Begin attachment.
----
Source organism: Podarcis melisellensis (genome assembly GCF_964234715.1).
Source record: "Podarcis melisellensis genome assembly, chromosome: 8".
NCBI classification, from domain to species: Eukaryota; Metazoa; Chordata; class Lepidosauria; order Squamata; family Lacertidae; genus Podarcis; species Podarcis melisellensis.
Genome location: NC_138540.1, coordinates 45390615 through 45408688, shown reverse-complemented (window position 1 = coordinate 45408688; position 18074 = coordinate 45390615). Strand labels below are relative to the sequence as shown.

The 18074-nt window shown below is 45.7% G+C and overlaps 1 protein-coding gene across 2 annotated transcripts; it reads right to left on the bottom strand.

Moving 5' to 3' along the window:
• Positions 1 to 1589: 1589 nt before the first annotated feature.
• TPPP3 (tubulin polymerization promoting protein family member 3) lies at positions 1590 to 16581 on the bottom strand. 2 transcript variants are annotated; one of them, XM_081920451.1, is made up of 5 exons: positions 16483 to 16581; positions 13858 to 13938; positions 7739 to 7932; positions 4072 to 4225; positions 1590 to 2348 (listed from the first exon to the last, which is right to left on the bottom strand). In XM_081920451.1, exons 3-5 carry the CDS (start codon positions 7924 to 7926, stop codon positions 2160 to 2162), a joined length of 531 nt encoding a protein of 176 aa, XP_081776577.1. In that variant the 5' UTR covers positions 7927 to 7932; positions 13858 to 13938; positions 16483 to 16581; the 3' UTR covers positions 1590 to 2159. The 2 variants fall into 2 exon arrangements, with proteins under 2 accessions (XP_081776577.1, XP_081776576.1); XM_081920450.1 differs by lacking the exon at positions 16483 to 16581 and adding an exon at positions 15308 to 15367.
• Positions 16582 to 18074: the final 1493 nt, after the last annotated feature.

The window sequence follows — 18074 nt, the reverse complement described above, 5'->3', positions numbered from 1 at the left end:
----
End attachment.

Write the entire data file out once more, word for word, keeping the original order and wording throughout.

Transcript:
Source organism: Podarcis melisellensis (genome assembly GCF_964234715.1).
Source record: "Podarcis melisellensis genome assembly, chromosome: 8".
NCBI classification, from domain to species: Eukaryota; Metazoa; Chordata; class Lepidosauria; order Squamata; family Lacertidae; genus Podarcis; species Podarcis melisellensis.
Genome location: NC_138540.1, coordinates 45390615 through 45408688, shown reverse-complemented (window position 1 = coordinate 45408688; position 18074 = coordinate 45390615). Strand labels below are relative to the sequence as shown.

The 18074-nt window shown below is 45.7% G+C and overlaps 1 protein-coding gene across 2 annotated transcripts; it reads right to left on the bottom strand.

Moving 5' to 3' along the window:
• Positions 1 to 1589: 1589 nt before the first annotated feature.
• TPPP3 (tubulin polymerization promoting protein family member 3) lies at positions 1590 to 16581 on the bottom strand. 2 transcript variants are annotated; one of them, XM_081920451.1, is made up of 5 exons: positions 16483 to 16581; positions 13858 to 13938; positions 7739 to 7932; positions 4072 to 4225; positions 1590 to 2348 (listed from the first exon to the last, which is right to left on the bottom strand). In XM_081920451.1, exons 3-5 carry the CDS (start codon positions 7924 to 7926, stop codon positions 2160 to 2162), a joined length of 531 nt encoding a protein of 176 aa, XP_081776577.1. In that variant the 5' UTR covers positions 7927 to 7932; positions 13858 to 13938; positions 16483 to 16581; the 3' UTR covers positions 1590 to 2159. The 2 variants fall into 2 exon arrangements, with proteins under 2 accessions (XP_081776577.1, XP_081776576.1); XM_081920450.1 differs by lacking the exon at positions 16483 to 16581 and adding an exon at positions 15308 to 15367.
• Positions 16582 to 18074: the final 1493 nt, after the last annotated feature.

The window sequence follows — 18074 nt, the reverse complement described above, 5'->3', positions numbered from 1 at the left end: